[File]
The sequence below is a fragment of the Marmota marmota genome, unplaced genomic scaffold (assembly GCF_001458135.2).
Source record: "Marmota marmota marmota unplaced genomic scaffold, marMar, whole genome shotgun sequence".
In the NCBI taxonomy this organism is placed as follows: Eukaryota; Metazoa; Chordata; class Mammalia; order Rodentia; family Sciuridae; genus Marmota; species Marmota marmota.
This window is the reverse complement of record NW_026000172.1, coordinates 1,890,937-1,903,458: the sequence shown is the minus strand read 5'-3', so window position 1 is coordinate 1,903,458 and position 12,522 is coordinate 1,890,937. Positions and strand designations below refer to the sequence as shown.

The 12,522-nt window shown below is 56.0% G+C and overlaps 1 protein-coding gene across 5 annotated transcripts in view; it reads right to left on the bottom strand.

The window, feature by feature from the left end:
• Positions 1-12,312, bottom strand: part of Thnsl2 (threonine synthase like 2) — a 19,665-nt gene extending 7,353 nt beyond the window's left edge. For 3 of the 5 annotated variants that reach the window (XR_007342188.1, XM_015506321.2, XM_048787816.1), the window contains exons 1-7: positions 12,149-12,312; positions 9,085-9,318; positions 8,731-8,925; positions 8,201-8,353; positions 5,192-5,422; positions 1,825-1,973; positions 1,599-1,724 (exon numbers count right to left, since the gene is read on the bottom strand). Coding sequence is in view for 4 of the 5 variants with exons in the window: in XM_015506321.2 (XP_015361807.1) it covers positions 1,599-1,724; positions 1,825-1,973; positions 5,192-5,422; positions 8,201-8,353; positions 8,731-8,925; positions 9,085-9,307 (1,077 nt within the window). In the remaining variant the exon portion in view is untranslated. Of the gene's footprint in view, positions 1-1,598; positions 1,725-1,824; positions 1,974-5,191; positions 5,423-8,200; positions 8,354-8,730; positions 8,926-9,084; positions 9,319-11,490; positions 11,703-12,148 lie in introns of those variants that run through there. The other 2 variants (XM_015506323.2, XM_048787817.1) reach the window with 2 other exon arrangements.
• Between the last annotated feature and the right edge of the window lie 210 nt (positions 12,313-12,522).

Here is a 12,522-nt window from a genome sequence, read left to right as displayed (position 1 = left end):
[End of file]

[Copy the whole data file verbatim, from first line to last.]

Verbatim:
The sequence below is a fragment of the Marmota marmota genome, unplaced genomic scaffold (assembly GCF_001458135.2).
Source record: "Marmota marmota marmota unplaced genomic scaffold, marMar, whole genome shotgun sequence".
In the NCBI taxonomy this organism is placed as follows: Eukaryota; Metazoa; Chordata; class Mammalia; order Rodentia; family Sciuridae; genus Marmota; species Marmota marmota.
This window is the reverse complement of record NW_026000172.1, coordinates 1,890,937-1,903,458: the sequence shown is the minus strand read 5'-3', so window position 1 is coordinate 1,903,458 and position 12,522 is coordinate 1,890,937. Positions and strand designations below refer to the sequence as shown.

The 12,522-nt window shown below is 56.0% G+C and overlaps 1 protein-coding gene across 5 annotated transcripts in view; it reads right to left on the bottom strand.

The window, feature by feature from the left end:
• Positions 1-12,312, bottom strand: part of Thnsl2 (threonine synthase like 2) — a 19,665-nt gene extending 7,353 nt beyond the window's left edge. For 3 of the 5 annotated variants that reach the window (XR_007342188.1, XM_015506321.2, XM_048787816.1), the window contains exons 1-7: positions 12,149-12,312; positions 9,085-9,318; positions 8,731-8,925; positions 8,201-8,353; positions 5,192-5,422; positions 1,825-1,973; positions 1,599-1,724 (exon numbers count right to left, since the gene is read on the bottom strand). Coding sequence is in view for 4 of the 5 variants with exons in the window: in XM_015506321.2 (XP_015361807.1) it covers positions 1,599-1,724; positions 1,825-1,973; positions 5,192-5,422; positions 8,201-8,353; positions 8,731-8,925; positions 9,085-9,307 (1,077 nt within the window). In the remaining variant the exon portion in view is untranslated. Of the gene's footprint in view, positions 1-1,598; positions 1,725-1,824; positions 1,974-5,191; positions 5,423-8,200; positions 8,354-8,730; positions 8,926-9,084; positions 9,319-11,490; positions 11,703-12,148 lie in introns of those variants that run through there. The other 2 variants (XM_015506323.2, XM_048787817.1) reach the window with 2 other exon arrangements.
• Between the last annotated feature and the right edge of the window lie 210 nt (positions 12,313-12,522).

Here is a 12,522-nt window from a genome sequence, read left to right as displayed (position 1 = left end):